Progress Report
A universal intelligent spray control system was developed for field tests. The control system was retrofitted on growers’ existing sprayers in two ornamental nurseries in Ohio and one peach orchard in South Carolina. With the retrofit, growers’ sprayers were upgraded to perform intelligent functions controlling spray outputs to match canopy presence, size and leaf density. Intelligent sprayer prototypes were evaluated for their efficacy, efficiency and reliability in nurseries, vineyards and fruit farms in Ohio, Oregon, Tennessee, California and South Carolina in the 2017 field season. Conventional sprayers were also used for comparison. Insect pests and diseases were assessed weekly at each test site. Host crops were apple, black raspberry, blueberry, wine grapes, peach, serviceberry, crabapple, red maple, dogwood, birch, and sycamore. Chemical use, application time and labor costs were recorded through communication with site managers and sprayer operators. Unmanned aerial systems (UAS) were investigated to identify and quantify diseases and insect pest infestations in the intelligent sprayer field tests. Additionally, soilborne pathogens of seed corn and Fusarium head blight of wheat were also assessed with UAS in collaboration with faculty at Ohio State University. Standard color images and multispectral imagery of test sites were collected regularly throughout the growing season. Four decision support systems (DSS) were evaluated for managing pesticide spray application schedules to control diseases and insect pests in orchards. On-site weather stations were installed to transmit data to the web via a wireless or cellular connection. Approaches were proposed to adaptively implement the orchard DSSs for use in commercial nursery production. Information gathered from the individual insect pest and disease models was combined for future development of a consensus model for spray application recommendations. Statistical analysis was conducted for test data obtained from the evaluation of different classes of spray additives on plant leaf surfaces to improve pesticidal droplet retention and spread. Bio-pesticides of six different classes were tested with three flow capacities of five different types of hydraulic nozzles under laboratory conditions. The six classes of bio-pesticides were horticultural oil, mineral, bacterial, fungal, and insecticidal growth regulator. Droplet size spectrum, spray pattern uniformity, and spray deposition of the bio-pesticides discharged from different nozzles were quantified. Release rates of six different classes of pheromones were measured with an environmentally-controlled precision system at ambient temperatures of 20, 25, 30, 35 and 40 °C and relative humidity of 50%. The measurements were used for development of mathematical models to precisely manage semiochemicals to control forestry pests.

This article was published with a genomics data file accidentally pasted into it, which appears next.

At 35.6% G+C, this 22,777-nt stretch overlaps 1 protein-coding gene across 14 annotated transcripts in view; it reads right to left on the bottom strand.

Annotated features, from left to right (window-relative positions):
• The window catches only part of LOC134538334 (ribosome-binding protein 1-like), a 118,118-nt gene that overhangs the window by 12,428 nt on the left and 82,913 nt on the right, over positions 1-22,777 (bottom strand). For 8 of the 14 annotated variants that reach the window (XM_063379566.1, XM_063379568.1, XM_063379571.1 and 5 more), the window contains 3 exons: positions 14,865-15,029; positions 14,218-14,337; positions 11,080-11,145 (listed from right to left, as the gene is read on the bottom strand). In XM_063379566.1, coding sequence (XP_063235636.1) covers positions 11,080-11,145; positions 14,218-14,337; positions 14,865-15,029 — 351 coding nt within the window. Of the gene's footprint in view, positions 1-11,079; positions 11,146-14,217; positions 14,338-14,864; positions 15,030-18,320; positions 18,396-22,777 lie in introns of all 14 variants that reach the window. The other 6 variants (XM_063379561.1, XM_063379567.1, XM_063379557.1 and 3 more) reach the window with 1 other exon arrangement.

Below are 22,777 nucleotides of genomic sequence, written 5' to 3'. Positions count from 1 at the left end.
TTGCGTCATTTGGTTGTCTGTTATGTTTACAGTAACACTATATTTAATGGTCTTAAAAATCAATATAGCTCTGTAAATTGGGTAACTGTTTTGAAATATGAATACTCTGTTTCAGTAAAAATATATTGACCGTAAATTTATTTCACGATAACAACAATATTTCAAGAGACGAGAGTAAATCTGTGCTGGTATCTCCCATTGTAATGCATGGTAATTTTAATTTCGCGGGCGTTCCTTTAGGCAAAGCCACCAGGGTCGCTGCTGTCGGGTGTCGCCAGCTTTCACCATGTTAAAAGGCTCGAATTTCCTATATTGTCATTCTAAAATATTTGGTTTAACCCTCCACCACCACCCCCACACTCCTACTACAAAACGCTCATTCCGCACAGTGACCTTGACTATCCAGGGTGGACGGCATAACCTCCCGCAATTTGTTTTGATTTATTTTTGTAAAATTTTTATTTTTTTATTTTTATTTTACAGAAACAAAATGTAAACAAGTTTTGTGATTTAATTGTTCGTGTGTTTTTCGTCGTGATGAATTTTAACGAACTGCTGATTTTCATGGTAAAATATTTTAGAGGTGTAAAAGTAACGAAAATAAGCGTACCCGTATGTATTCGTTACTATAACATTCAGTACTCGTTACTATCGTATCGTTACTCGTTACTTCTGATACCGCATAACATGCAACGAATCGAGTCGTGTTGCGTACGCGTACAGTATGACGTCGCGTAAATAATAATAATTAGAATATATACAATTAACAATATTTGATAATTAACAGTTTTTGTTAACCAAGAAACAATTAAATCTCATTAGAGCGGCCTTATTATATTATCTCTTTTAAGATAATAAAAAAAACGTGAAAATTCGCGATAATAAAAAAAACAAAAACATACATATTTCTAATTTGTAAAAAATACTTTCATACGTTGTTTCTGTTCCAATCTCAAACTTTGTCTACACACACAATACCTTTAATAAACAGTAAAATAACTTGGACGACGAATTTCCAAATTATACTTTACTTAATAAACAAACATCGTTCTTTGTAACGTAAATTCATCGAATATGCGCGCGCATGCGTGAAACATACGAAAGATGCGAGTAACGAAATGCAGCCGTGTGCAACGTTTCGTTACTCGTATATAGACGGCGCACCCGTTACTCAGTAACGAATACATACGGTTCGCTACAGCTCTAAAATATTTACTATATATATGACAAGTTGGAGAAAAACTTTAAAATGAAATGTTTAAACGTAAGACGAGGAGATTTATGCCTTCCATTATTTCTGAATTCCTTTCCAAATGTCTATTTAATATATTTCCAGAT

Accomplishments
1. Laser sensor for detection of complex shaped plants. Simultaneous measurements of plant architecture are critical for determining amounts of chemicals in variable-rate spray applications. ARS researchers in Wooster, Ohio evaluated a laser sensor with a specially designed algorithm for its accuracy to detect complex targets. Evaluations included regular shaped objects and irregular-shaped ornamental trees of different sizes at different travel speeds and detection distances. Test results demonstrated that the use of the laser sensor and the specifically designed algorithm was able to accurately measure shapes and sizes of complex target surfaces. Subsequently, air-assisted variable-rate prototype sprayers with the integration of the laser sensor and the algorithm were developed to deliver reduced amounts of sprays to target plants based on the plant canopy structures and sprayer travel speeds in real time; providing an advanced and sustainable approach to pest control. The research received 2017 American Society of Agricultural & Biological Engineers Superior Paper award.